- Introduction of Universal Credit has taken years longer than it should have done
- It follows years of criticism of the payment, developed by Iain Duncan Smith
- It was designed to simplify the benefits system and ensure people will be better off if they get a job
The centrepiece of the sweeping Tory reforms to the benefit system is bad value for money and may never pay off for the taxpayer, the Whitehall spending watchdog said yesterday.
The introduction of Universal Credit has taken years longer than it should have done, it may cost more than the old system of handouts it is replacing, and it has caused hardship among claimants, said the scathing National Audit Office report.
It follows years of criticism of the payment – developed by Iain Duncan Smith – which was designed to simplify the benefits system and ensure people will be better off if they get a job. It aims to get an extra 200,000 people into work.
The Universal Payment system was developed by Iain Duncan Smith (pictured)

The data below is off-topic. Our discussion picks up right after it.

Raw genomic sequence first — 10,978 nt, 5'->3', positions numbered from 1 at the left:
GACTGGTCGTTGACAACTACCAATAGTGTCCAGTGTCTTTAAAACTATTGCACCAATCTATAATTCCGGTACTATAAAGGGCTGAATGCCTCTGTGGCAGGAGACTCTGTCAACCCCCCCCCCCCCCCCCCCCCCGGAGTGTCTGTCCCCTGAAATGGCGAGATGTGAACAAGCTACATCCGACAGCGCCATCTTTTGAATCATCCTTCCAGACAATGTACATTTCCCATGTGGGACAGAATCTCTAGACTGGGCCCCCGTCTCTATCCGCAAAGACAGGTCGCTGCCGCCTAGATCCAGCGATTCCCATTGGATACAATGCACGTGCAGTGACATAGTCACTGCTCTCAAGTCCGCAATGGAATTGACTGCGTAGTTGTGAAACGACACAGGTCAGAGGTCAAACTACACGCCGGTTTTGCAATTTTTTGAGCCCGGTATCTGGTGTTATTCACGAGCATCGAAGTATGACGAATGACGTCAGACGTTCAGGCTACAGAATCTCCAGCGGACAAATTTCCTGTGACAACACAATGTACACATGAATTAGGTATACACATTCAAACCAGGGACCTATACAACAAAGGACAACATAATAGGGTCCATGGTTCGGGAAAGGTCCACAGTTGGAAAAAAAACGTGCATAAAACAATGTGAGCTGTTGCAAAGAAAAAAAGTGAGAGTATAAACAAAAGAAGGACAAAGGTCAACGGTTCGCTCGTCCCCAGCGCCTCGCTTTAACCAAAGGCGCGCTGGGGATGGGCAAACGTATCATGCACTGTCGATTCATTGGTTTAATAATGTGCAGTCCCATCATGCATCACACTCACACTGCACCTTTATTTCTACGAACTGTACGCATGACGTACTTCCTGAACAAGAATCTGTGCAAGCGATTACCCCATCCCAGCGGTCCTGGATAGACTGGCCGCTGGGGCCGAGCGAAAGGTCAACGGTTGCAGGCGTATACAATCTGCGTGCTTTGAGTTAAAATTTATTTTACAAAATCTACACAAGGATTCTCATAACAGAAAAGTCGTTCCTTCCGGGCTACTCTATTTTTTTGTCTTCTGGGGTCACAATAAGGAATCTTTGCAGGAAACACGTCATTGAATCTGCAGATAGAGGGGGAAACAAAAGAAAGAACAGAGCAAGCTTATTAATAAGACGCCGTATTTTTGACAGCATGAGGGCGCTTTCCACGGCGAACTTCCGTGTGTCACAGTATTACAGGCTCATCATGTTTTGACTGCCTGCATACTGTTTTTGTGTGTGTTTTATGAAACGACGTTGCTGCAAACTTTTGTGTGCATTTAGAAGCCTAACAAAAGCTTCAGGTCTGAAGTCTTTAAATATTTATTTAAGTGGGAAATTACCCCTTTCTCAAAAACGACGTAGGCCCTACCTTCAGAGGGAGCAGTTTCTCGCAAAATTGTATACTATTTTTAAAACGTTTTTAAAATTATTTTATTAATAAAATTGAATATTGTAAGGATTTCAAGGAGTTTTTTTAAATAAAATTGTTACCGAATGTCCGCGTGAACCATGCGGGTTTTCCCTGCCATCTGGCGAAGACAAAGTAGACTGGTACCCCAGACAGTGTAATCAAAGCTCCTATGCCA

NAO head Sir Amyas Morse said the Department for Work and Pensions showed a ‘lack of regard’ for claimants and added: ‘The benefits it set out to achieve, such as increased employment and lower administration costs, are unlikely to be achieved.’
NAO head Sir Amyas Morse said the Department for Work and Pensions showed a ‘lack of regard’ for claimants
The NAO said the benefit was yet to reach more than 10 per cent of those eventually expected to receive it. In 2017 a quarter of new claims, 113,000, had not been paid on time. One in five new claimants waited nearly five months for money.
But the criticism drew an angry response from Work and Pensions Secretary Esther McVey and her ministry, which said the new benefit has helped push employment up to a record high and unemployment to lows not seen since the mid-1970s.
Miss McVey said: ‘Universal Credit is the most important and fundamental reform since the inception of the welfare state.
‘By removing these barriers into employment we are making it easier for people to move into work, progress in work, and away from welfare dependency.’
Universal Credit is a central plank of the benefit reforms developed by former Tory Work and Pensions Secretary Mr Duncan Smith, who resigned from the Cabinet in 2016 over Treasury interference with disability benefits.